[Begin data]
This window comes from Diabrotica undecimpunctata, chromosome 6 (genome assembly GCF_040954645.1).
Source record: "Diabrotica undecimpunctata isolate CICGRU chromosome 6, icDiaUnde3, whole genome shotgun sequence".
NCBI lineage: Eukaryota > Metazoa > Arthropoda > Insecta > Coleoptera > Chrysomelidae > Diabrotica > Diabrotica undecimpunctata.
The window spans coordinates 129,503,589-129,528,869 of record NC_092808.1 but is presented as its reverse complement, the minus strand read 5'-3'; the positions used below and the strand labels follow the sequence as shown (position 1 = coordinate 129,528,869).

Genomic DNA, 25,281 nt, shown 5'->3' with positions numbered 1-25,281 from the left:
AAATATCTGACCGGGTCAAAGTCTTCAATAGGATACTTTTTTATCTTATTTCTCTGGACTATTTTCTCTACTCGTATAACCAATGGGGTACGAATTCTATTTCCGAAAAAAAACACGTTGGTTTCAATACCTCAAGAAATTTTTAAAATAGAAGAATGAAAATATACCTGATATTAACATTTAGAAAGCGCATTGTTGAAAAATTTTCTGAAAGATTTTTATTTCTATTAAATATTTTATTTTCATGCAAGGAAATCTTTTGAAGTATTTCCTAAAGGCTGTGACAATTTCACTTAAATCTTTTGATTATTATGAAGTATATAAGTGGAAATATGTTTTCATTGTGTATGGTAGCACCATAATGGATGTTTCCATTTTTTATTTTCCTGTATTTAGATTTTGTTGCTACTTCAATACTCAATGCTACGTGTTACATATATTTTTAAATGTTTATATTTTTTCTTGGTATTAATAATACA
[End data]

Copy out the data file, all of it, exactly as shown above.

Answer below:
This window comes from Diabrotica undecimpunctata, chromosome 6 (genome assembly GCF_040954645.1).
Source record: "Diabrotica undecimpunctata isolate CICGRU chromosome 6, icDiaUnde3, whole genome shotgun sequence".
NCBI lineage: Eukaryota > Metazoa > Arthropoda > Insecta > Coleoptera > Chrysomelidae > Diabrotica > Diabrotica undecimpunctata.
The window spans coordinates 129,503,589-129,528,869 of record NC_092808.1 but is presented as its reverse complement, the minus strand read 5'-3'; the positions used below and the strand labels follow the sequence as shown (position 1 = coordinate 129,528,869).

Genomic DNA, 25,281 nt, shown 5'->3' with positions numbered 1-25,281 from the left:
AAATATCTGACCGGGTCAAAGTCTTCAATAGGATACTTTTTTATCTTATTTCTCTGGACTATTTTCTCTACTCGTATAACCAATGGGGTACGAATTCTATTTCCGAAAAAAAACACGTTGGTTTCAATACCTCAAGAAATTTTTAAAATAGAAGAATGAAAATATACCTGATATTAACATTTAGAAAGCGCATTGTTGAAAAATTTTCTGAAAGATTTTTATTTCTATTAAATATTTTATTTTCATGCAAGGAAATCTTTTGAAGTATTTCCTAAAGGCTGTGACAATTTCACTTAAATCTTTTGATTATTATGAAGTATATAAGTGGAAATATGTTTTCATTGTGTATGGTAGCACCATAATGGATGTTTCCATTTTTTATTTTCCTGTATTTAGATTTTGTTGCTACTTCAATACTCAATGCTACGTGTTACATATATTTTTAAATGTTTATATTTTTTCTTGGTATTAATAATACA